The Future of Jobs

At the end of the day, will automation take away all our jobs? Let’s take a step back and analyse what this means.

And what this means is that there will eventually be a shift from a menial, task-heavy industry where the workforce is mainly tasked to fill up paperwork and reports into a more research-based industry where the workforce is now focused on innovation and development of not only machines, but also arts and culture.

It doesn’t mean that the old jobs of today will absolutely vanish in the years to come. No. Rather, said jobs will become a novelty where the great truly shines. Think of when the industrial age dawned upon the people of the medieval period. The people were afraid that the coming of the industrial age would mean that tailors and farmers would become jobless because how could they compete with an industry that can produce continuously, tirelessly and autonomously?

Today we know that it is not the case. While it is true that the prominent single tailor companies or even the tailor “factories” as described in (2018) are no longer as prevalent in lieu of actual textile factories which use machines to mass produce designs and patterns, one cannot deny that there is a novelty in buying bespoked clothing items handmade by a master tailor. It is such a novelty that people would pay premium to enjoy these luxuries. Think of a Brioni suit or custom-fitted boots from John Lobb.

This reflects the future of jobs. While it is true that menial but common jobs such as cashiers, cooks or even accountants might become automated, it doesn’t mean they would vanish. One can say that due to the now scarce availability of humans in such positions, people would pay premium just to be served by an actual gourmet chef.

Future Proofing Yourself

This thus brings us to the crux of the article. So, how then do we future proof ourselves in an autonomous future?

The way I see it, there are three ways a person can do so. The first method would be to specialize yourself in a profession that focuses on research. Robots and automation can be made to do a lot of things BUT the one thing we cannot make it do is something we do not ourselves already know. A robot cannot be programmed to discover new knowledge because if we know how to do that then said knowledge would have already been known to us the same way how we cannot chart a map to Alpha Centauri unless we already know how ourselves.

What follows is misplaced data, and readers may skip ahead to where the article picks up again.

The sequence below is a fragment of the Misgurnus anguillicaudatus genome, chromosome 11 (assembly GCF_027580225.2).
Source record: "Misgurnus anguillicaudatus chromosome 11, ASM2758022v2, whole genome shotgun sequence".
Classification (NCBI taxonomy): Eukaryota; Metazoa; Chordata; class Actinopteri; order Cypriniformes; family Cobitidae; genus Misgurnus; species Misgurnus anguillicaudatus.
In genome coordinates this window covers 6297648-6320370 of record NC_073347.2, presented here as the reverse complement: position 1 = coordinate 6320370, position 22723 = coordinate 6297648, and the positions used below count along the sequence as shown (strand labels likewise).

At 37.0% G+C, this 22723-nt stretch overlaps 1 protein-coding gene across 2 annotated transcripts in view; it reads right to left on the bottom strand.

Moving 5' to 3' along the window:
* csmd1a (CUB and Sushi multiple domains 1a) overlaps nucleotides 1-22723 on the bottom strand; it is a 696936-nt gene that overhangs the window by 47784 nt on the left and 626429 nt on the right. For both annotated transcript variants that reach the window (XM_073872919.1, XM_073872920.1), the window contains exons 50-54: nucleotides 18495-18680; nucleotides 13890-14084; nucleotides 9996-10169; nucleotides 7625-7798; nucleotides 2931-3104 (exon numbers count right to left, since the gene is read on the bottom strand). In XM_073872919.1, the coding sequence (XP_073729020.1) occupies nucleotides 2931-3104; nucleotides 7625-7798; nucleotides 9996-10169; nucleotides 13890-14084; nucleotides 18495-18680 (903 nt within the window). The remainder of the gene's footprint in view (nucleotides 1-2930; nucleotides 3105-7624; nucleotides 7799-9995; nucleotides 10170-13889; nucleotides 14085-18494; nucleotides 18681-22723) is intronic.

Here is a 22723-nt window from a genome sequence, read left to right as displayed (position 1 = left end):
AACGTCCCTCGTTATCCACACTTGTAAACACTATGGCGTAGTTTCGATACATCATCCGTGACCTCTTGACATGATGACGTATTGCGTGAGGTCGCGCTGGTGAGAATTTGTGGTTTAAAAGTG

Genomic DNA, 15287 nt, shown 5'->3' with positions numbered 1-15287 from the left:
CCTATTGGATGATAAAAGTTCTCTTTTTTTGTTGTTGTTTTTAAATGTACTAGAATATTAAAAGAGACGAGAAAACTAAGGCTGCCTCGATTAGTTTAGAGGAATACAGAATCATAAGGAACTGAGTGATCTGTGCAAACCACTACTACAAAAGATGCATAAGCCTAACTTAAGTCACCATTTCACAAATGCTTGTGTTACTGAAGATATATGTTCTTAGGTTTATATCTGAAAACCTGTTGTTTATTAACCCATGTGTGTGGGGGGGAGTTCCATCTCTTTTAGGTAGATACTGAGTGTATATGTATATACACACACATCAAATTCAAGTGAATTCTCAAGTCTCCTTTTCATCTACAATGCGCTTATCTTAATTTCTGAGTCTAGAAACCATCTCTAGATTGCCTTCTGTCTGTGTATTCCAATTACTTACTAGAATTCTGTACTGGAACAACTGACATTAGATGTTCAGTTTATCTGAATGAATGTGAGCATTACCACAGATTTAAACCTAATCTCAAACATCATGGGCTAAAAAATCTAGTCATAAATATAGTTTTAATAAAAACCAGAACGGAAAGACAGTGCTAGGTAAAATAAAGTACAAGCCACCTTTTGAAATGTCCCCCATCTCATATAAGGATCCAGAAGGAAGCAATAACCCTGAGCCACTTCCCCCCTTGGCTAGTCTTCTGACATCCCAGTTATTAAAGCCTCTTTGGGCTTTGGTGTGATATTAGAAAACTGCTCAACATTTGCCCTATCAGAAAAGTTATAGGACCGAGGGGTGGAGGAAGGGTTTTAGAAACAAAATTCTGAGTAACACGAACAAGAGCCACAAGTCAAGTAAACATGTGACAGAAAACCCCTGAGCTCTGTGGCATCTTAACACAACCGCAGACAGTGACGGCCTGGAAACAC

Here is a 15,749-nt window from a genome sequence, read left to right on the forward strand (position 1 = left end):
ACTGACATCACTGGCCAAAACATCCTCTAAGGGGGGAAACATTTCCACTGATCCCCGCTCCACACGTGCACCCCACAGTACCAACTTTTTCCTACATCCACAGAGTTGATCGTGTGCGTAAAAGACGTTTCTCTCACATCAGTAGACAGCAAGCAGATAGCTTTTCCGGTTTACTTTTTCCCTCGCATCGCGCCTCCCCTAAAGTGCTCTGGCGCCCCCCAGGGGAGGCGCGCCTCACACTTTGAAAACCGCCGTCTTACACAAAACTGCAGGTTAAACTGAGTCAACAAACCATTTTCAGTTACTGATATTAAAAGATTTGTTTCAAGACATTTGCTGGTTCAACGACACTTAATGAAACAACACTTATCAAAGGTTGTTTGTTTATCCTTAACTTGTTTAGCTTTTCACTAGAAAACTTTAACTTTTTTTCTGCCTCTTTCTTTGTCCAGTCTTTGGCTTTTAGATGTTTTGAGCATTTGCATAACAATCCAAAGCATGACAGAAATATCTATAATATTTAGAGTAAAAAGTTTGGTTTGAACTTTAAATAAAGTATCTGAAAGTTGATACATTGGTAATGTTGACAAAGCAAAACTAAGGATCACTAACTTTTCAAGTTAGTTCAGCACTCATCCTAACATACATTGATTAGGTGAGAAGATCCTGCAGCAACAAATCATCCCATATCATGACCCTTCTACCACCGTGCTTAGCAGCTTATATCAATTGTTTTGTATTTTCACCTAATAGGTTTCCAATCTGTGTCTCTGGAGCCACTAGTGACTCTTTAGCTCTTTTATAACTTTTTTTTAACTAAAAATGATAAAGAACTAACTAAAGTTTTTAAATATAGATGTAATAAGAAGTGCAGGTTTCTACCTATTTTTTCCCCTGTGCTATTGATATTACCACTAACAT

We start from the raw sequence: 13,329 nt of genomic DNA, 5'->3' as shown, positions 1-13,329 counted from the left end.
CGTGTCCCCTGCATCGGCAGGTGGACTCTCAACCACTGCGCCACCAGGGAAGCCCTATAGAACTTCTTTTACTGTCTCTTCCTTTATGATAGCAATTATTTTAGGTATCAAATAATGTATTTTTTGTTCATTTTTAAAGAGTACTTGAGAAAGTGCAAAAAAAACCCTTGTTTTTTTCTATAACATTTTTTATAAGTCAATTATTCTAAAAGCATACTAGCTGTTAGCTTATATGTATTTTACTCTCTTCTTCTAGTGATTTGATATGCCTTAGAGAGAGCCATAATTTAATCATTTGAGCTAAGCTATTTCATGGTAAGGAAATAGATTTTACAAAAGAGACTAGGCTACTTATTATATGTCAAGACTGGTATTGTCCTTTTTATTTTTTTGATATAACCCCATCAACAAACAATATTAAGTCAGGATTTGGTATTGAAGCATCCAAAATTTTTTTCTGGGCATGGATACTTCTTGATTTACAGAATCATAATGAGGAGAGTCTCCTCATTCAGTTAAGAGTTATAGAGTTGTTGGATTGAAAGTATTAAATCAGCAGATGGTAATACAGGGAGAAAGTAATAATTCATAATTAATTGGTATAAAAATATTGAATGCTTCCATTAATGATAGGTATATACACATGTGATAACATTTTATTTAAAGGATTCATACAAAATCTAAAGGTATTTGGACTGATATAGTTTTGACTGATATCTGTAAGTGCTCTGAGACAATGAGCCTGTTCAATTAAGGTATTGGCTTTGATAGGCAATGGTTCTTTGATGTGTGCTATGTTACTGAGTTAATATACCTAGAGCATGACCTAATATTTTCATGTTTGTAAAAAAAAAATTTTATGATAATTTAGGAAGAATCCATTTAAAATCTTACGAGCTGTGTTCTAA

Engineering research is itself an important and a key sector to focus in for the future, as all the robots that are going to automate all the jobs need to be researched upon and developed by humans. The fact that jobs like these cannot be automated and the need for faster, more efficient and cheaper robots especially so in an era of automation and robotics would mean that there will always be a place for research engineers.

A different approach for future proofing yourself is by excelling in the craft that you plan to delve in. In an era where goods and craft are highly mass-produced, the space for mediocre craft would be non-existent as whatever amateur craft any Tom, Dick and Harry can make could also be made by factories and machines in a larger quantities, faster rate and at a significantly cheaper price.

However, that doesn’t mean that there is no place for manmade arts and crafts. Taking a leaf from the textile industry, a person can distinct himself from the mass-market competition in terms of unique and specialised designs targeting the market at a higher price point to compensate the time. This would only work if you are highly-skilled and creative in the craft you plan to specialise in, and subsequently successfully market yourself.

This thus brings us to the third approach which is complementary to the previous two and that is inter-personal skill. You can be the best engineer or the best hokkien mee seller in town but if you fail to network, communicate and promote yourself and business, you would only get drowned out by those who are much better in self-promotion than you are.

An interesting case study on this issue would be Malaysia vs Singapore. No one disagrees that Malaysia might have the better street food compared to Singapore, not even the person who wrote the article in AsiaOne (2018) who clearly thought Singapore is superior, but because Singapore is sometimes perceived to be better at promoting themselves in the international stage, in some circles, their food culture outshines that of Malaysia. Similarly, going back to jobs, in addition to having the skills needed to perform and excel at a job, one must also have the skill to speak well, promote and articulate themselves to peers, bosses and clientele.


As a conclusion, it is inescapable that a lot of jobs may become automated in the near future. However, it is not something to fear but rather, to be embraced. To those who are already excellent or believe they would be excellent in the arts and crafts that they are producing, the novelty of their products may very well carry them into a brighter future.

However, for the rest for us, a sure-fire way of future proofing yourself is by having the necessary tools crucial in an autonomous future. Those tools definitely include hard skills such as engineering knowledge, programming as well as soft skills such as inter-personal skills, networking, branding and effective communications.